Saturday, November 26, 2005

War of the Worlds (2005)

Spielberg's. Worst. Movie. Ever.

Actually, I'm really surprised that so many friends told me this was a great movie. There was absolutely no plot. I was glad that they got it started so quickly -- the aliens attack in like the first 20 minutes -- but then you quickly realize there's not much to do after that. This movie wants to be Signs (2002) so badly. In that light, it's frightening that Spielberg, with 30 years experience in this genre, can't even begin to muster the talent that Shyamalan demonstrated in Signs. I just watched Close Encounters on Friday... man, that was such a better movie than this. Stevie, what happened?

First of all, Spielberg has to start by firing Janusz Kaminski. This guy did frickin' amazing work on Schindler's List. That was arguably one of the best shot movies ever. And I'd actually argue that some of his work since then was cool too -- like Saving Private Ryan. But oh my god, can this guy get over the Dior Filter or what!? It's so overused, and it has no place in War of the Worlds. It's obvious he has no original ideas for photography anymore. I seriously hope that Spielberg finds a better DP after this movie -- this movie was partially ruined by his style, I'm not kidding.

Second, the effects here mostly don't work. You know, I've held back on criticizing VFX for many years because I worked in that industry but I gotta let loose on this movie. Sure, there are a few hero shots that are really awesome. They nailed those. But most of the "awesome" effects in the movie had nothing to do with technical capability... they had to do with concept. A big scene of tripods moving around, the freeway getting destroyed, things like that. You go "wow" just because it looks cool, and are willing to ignore the blurry edge glow around the main character. Guys, drop the edge glow and that "mix the background onto the character" idea... seriously, they looks like ass. Also, there seemed to be a ton of mismatched grain on this movie, which is really scary that I can point out watching it on an 8 year old 27" Trinitron.

Maybe I'm being overly harsh. I think it's because I, for one, am very tired of spectacle effects movies. This probably has a lot to do with Hollywood's downfall. How about some kick ass movies with effects that just make the story work for a change? Check out Kung Fu Hustle, which a couple buddies made me watch the other night. Those effects aren't technically great, but you don't care. They're great for the story.

Third, I still don't understand how they ended up defeating the aliens. It's always so obvious in these kinds of movies that they have to defeat the aliens, right? But I watched this movie and still have no idea how they did it. How lame.

Fourth, I made the mistake of buying this DVD before seeing the movie. Last time I'm doing that, my friends. Fifth, I accidentally bought it full screen. So it was a complete waste of money.

Sixth, Tom Cruise. Tom CRUISE. Ugh.

Rating: Bad/Good - Seriously, take my advice, wait until it's on HBO. I'm not sure why I spent $15 on this DVD. I wish I could return it.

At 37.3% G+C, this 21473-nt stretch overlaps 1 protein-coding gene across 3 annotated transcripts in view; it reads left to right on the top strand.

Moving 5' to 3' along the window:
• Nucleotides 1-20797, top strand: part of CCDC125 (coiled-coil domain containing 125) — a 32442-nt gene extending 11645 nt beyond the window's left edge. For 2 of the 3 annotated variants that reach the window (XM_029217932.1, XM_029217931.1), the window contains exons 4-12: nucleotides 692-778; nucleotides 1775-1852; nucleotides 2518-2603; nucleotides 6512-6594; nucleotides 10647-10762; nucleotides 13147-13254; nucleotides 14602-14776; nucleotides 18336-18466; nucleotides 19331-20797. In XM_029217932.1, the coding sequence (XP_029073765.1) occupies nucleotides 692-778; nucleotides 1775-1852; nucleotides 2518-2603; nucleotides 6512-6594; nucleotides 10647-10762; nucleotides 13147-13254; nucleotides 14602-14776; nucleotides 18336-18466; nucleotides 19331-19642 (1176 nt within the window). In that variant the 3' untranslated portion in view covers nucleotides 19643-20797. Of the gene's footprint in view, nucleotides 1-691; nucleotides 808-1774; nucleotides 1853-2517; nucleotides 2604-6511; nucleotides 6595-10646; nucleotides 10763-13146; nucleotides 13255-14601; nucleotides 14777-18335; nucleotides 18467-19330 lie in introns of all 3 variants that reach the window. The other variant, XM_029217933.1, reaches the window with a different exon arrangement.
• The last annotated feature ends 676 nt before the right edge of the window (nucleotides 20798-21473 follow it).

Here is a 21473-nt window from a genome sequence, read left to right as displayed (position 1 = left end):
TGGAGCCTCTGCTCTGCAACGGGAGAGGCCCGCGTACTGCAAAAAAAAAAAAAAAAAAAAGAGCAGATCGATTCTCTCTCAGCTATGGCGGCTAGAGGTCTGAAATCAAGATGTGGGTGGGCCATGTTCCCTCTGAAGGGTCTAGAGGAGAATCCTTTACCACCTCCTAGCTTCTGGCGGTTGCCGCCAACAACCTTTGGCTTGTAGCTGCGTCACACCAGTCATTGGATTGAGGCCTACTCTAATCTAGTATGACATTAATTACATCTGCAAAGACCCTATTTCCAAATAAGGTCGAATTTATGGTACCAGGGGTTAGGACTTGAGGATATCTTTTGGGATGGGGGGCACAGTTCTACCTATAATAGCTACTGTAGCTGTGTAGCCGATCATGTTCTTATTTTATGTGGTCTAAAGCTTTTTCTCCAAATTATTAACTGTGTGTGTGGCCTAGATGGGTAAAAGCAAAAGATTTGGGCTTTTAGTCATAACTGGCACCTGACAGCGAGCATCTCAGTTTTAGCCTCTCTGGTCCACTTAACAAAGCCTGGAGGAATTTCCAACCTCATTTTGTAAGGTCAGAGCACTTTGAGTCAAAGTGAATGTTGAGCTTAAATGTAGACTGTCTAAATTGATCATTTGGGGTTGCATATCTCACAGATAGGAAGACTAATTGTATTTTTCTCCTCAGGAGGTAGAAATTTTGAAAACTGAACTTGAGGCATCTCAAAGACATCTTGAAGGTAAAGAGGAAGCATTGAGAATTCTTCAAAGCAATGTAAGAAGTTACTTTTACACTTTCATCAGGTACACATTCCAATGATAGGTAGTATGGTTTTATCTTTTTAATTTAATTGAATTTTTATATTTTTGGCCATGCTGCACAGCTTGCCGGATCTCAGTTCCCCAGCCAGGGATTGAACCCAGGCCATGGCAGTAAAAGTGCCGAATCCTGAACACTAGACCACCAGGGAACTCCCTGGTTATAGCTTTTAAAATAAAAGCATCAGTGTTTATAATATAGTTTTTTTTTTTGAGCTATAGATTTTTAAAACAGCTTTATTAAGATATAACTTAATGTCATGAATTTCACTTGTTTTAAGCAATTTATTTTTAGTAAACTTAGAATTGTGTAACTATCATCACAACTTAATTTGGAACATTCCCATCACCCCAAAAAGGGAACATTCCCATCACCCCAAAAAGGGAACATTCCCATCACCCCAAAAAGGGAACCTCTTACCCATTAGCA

Wednesday, November 23, 2005

Batman Begins (2005)

I'm usually a Tim Burton hater (see my forthcoming Charlie and the Chocolate Factory review), but in the case of the first Batman movie, I really liked it. Maybe I was under the influence of the girl I was at the theater with (Christy), but I did like it. Batman has always had a cheesy aspect because of the Adam West era. The first Batman movie was just a little cheesy and comic, but introduced the noir look to the series (at least beyond the comic itself).

Batman Begins harks back to the days of the first movie, though this time it takes the noir feeling and makes it more serious. Forgetting about the deranged days where Warner Brothers thought hiring Joel Schumacher was a good idea, they hired a far more competent director and writer than Burton in Chris Nolan. This guy seems like he can't lose when it comes to making quality movies.

However, there's something missing from Batman Begins: a desire to see it again. This is the only thing that plagues Nolan's work. Once I saw Memento, I had no need or desire to see it again. For comic book movies, creating this feeling in the audience isn't just desirable, it's necessary. Comic book movies are generally aimed towards a more narrow audience than, say, Titanic, so you've gotta cash in on repeat business. Compare this to the X-Men movies that Bryan Singer put together. After seeing those, I basically wanted to stay for the next showing. WB struck gold by having him direct Superman Returns. In fact, basically every movie Singer has ever done made me want to watch it again, starting with The Usual Suspects, of course.

The casting is decent, not great. For one thing, I just can't take any movie with Michael Caine very seriously anymore. Also, for all of the press Katie Holmes created for herself last summer to publicize this movie, she is almost invisible in Batman Begins. Furthermore, she's 26 and still looks 13. She should be left to doing teenager movies and shows, her acting isn't that great anyway.

And remember how everyone complained about Michael Keaton being Batman? Everyone was like "What's up with that?" Actually, it might have been Burton's most brilliant move. Keaton is a normal looking guy in real life. To think he's Batman is really strange, and that's what's perfect about it. Anyway, considering how many people complained about Keaton, what's up with every actor since him doing exactly the same schtick when playing Batman? Christian Bale is neither better nor worse than Keaton, Clooney or Kilmer, he's just the same.

Rating: Good/Good, rent it (don't buy it) on DVD.